Opera time. The Royal Opera House's director of productions Kasper Holten returns to Shakespeare's Globe to direct this chamber piece. I was there to shoot the company's first run through onstage.
The Sam Wanamaker at Shakespeare's Globe has become a second home over the past year. Always a challenge working in this murkiest of spaces, trying to capture some of the most atmospheric productions on the London stage. The Changeling is one of the best productions I've seen in this space. Claustrophobic, tense and rather terrifying. Main roles were taken by Hattie Morahan and Tristram Gravelle.
January has been way busier than anticipated and so the blog updates have been somewhat quiet of late. That's about to change. First up: I shot the revival of Knight at the Burning Pestle at Shakespeare's Globe. A total hoot of a production. It was great working with director Adele Turner again and, hopefully, it won't be the last time.
Delighted to have photographed two of my 'old favourites'; Pauline McLynn and the great Phil Daniels.
Back to the Globe for a new production of Thomas Middleton's The Changeling. It's good to be back in the theatrical swing of things after having wrapped on Genius a couple of weeks ago. More on that later.
I'm about to post up some shots from Knight of the Burning Pestle, which I took just before Christmas. Immense fun, that show.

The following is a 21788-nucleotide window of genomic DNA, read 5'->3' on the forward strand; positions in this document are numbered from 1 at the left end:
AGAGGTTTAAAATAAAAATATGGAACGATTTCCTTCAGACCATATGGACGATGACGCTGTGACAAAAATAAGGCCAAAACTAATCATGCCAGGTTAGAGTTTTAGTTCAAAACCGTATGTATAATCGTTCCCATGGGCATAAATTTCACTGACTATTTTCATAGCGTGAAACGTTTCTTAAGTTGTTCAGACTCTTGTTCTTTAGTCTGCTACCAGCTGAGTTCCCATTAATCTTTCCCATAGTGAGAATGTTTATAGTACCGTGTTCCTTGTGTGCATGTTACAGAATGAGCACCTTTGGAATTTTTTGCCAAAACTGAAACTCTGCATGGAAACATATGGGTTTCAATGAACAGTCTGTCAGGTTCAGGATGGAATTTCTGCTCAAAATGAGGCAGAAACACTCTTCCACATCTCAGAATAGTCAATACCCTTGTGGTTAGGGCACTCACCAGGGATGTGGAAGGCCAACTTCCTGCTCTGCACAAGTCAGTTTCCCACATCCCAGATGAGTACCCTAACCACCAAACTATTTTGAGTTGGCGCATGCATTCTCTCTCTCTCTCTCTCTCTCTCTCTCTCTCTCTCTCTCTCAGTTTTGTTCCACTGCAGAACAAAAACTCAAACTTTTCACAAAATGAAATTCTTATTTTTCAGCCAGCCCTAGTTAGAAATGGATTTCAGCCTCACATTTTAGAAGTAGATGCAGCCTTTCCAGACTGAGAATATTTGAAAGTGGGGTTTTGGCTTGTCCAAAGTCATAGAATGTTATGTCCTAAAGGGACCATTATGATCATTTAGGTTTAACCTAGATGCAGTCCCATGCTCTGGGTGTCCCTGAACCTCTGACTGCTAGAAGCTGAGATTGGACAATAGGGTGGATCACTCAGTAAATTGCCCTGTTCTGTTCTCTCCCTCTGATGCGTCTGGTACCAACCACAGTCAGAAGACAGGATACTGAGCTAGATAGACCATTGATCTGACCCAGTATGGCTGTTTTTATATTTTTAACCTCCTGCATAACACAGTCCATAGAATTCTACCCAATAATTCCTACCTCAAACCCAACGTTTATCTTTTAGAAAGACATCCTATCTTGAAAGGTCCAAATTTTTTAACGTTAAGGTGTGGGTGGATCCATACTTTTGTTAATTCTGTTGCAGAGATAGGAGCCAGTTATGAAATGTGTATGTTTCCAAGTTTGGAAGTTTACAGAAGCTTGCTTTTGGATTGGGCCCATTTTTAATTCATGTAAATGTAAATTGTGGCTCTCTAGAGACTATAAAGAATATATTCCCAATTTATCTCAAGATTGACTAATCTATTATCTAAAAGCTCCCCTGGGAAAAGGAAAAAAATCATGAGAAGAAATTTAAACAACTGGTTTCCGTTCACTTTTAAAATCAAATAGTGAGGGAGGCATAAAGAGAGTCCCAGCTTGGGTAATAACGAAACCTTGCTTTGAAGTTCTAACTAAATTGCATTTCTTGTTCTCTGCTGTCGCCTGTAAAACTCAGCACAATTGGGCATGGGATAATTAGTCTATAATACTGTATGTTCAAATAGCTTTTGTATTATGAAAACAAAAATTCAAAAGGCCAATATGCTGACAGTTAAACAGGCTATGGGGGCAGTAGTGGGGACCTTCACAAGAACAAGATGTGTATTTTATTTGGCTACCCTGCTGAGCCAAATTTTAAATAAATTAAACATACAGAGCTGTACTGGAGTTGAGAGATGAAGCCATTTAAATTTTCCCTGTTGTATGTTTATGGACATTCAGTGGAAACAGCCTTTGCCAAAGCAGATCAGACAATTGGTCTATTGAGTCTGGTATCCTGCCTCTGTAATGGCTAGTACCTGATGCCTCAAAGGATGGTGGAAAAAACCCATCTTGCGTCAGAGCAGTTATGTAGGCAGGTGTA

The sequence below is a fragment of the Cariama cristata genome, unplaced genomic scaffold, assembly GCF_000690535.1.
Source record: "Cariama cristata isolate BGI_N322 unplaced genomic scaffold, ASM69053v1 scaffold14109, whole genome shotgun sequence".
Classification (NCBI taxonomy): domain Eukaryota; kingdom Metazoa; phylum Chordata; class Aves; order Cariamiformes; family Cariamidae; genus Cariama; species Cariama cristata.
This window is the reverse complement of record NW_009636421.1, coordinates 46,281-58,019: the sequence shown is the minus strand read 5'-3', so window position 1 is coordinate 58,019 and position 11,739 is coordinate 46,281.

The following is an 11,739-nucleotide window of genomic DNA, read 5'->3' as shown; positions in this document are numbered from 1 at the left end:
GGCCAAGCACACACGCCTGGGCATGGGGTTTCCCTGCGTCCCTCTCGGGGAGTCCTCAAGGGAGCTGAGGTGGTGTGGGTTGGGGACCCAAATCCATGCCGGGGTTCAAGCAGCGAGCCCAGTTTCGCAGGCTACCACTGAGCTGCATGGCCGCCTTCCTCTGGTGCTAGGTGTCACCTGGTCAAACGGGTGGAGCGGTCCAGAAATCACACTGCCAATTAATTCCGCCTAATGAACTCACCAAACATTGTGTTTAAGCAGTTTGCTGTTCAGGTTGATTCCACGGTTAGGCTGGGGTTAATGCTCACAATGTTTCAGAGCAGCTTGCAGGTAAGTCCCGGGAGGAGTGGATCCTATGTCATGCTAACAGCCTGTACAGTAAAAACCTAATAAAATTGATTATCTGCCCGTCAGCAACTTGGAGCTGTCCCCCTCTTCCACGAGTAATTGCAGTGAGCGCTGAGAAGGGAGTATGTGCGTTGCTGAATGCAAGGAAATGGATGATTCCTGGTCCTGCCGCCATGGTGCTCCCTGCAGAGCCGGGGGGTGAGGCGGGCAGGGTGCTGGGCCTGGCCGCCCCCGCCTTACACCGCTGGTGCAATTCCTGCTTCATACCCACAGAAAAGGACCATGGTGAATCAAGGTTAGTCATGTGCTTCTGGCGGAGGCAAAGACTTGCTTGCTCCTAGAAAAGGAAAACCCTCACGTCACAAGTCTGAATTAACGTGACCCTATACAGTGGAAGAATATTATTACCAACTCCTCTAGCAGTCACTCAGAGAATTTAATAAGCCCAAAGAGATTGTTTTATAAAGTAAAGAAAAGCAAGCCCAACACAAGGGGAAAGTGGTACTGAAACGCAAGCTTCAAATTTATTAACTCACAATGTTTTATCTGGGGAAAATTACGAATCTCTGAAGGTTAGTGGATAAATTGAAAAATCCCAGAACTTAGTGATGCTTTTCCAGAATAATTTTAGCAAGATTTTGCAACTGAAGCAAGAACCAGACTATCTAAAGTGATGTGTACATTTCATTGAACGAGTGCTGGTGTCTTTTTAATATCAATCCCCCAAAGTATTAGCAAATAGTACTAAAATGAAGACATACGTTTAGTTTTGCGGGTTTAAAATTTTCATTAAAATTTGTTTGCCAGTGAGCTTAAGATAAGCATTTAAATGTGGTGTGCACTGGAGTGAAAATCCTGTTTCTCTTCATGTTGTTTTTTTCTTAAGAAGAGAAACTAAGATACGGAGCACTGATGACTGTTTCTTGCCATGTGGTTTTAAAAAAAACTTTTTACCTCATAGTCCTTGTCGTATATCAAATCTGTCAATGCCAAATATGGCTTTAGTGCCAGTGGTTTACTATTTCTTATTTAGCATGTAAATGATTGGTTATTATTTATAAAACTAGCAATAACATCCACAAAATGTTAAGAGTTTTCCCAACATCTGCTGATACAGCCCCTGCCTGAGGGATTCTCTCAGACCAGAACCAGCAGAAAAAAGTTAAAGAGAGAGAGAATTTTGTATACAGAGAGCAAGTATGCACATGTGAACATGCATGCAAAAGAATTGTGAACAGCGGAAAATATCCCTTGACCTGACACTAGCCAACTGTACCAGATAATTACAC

Slapstick works well at Shakespeare's Globe. This new production of The Comedy of Errors, directed by Blanche McIntyre, is full of it - and the audience laps it up. It's one of those perfect Globe shows were there's a very special and direct connection between audience and performers. No other venue can create that interaction.
Sensibly, the Globe chose images that give very little away. It's a show that doesn't fight shy of giving comedy props their full due. If you want to see them, you'll have to make your way to Bankside. In the meantime, here's a selection of some of the 'quieter' moments in this bonkers and very fun production.
Further to last week's blog on the wonders of shooting in the Royal Victoria Patriotic Building - here's evidence that I was there. It's a new production of The Comedy of Errors, directed by Blanche McIntyre and the production shoot takes place in a couple of weeks. Choreographer Georgina Lamb put the company through their paces.